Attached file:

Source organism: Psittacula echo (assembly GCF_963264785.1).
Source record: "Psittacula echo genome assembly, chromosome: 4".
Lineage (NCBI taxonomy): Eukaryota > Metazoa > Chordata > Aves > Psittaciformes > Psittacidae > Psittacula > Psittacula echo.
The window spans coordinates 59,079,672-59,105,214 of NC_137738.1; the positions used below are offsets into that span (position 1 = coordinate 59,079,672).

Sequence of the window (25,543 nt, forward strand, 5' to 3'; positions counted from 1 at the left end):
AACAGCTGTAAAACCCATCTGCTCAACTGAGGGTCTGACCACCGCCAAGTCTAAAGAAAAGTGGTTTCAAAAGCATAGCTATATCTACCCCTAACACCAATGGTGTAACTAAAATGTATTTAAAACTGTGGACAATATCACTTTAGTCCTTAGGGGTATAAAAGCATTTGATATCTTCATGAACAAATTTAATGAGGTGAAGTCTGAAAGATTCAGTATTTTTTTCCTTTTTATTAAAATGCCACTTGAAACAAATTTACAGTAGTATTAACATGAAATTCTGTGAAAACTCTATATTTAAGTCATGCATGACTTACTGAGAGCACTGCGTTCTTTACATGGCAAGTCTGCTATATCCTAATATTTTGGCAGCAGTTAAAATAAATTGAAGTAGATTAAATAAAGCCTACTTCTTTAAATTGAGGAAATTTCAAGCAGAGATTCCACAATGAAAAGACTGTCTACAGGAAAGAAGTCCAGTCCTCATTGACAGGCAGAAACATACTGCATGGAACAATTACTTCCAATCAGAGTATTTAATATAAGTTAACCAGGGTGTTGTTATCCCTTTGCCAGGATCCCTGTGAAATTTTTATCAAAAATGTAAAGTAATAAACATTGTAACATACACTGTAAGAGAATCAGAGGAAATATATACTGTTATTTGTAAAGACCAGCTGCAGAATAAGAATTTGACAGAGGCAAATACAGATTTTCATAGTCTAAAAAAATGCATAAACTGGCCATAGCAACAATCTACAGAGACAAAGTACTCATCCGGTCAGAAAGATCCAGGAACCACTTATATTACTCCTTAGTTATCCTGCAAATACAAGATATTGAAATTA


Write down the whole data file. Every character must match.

Source organism: Psittacula echo (assembly GCF_963264785.1).
Source record: "Psittacula echo genome assembly, chromosome: 4".
Lineage (NCBI taxonomy): Eukaryota > Metazoa > Chordata > Aves > Psittaciformes > Psittacidae > Psittacula > Psittacula echo.
The window spans coordinates 59,079,672-59,105,214 of NC_137738.1; the positions used below are offsets into that span (position 1 = coordinate 59,079,672).

Sequence of the window (25,543 nt, forward strand, 5' to 3'; positions counted from 1 at the left end):
AACAGCTGTAAAACCCATCTGCTCAACTGAGGGTCTGACCACCGCCAAGTCTAAAGAAAAGTGGTTTCAAAAGCATAGCTATATCTACCCCTAACACCAATGGTGTAACTAAAATGTATTTAAAACTGTGGACAATATCACTTTAGTCCTTAGGGGTATAAAAGCATTTGATATCTTCATGAACAAATTTAATGAGGTGAAGTCTGAAAGATTCAGTATTTTTTTCCTTTTTATTAAAATGCCACTTGAAACAAATTTACAGTAGTATTAACATGAAATTCTGTGAAAACTCTATATTTAAGTCATGCATGACTTACTGAGAGCACTGCGTTCTTTACATGGCAAGTCTGCTATATCCTAATATTTTGGCAGCAGTTAAAATAAATTGAAGTAGATTAAATAAAGCCTACTTCTTTAAATTGAGGAAATTTCAAGCAGAGATTCCACAATGAAAAGACTGTCTACAGGAAAGAAGTCCAGTCCTCATTGACAGGCAGAAACATACTGCATGGAACAATTACTTCCAATCAGAGTATTTAATATAAGTTAACCAGGGTGTTGTTATCCCTTTGCCAGGATCCCTGTGAAATTTTTATCAAAAATGTAAAGTAATAAACATTGTAACATACACTGTAAGAGAATCAGAGGAAATATATACTGTTATTTGTAAAGACCAGCTGCAGAATAAGAATTTGACAGAGGCAAATACAGATTTTCATAGTCTAAAAAAATGCATAAACTGGCCATAGCAACAATCTACAGAGACAAAGTACTCATCCGGTCAGAAAGATCCAGGAACCACTTATATTACTCCTTAGTTATCCTGCAAATACAAGATATTGAAATTA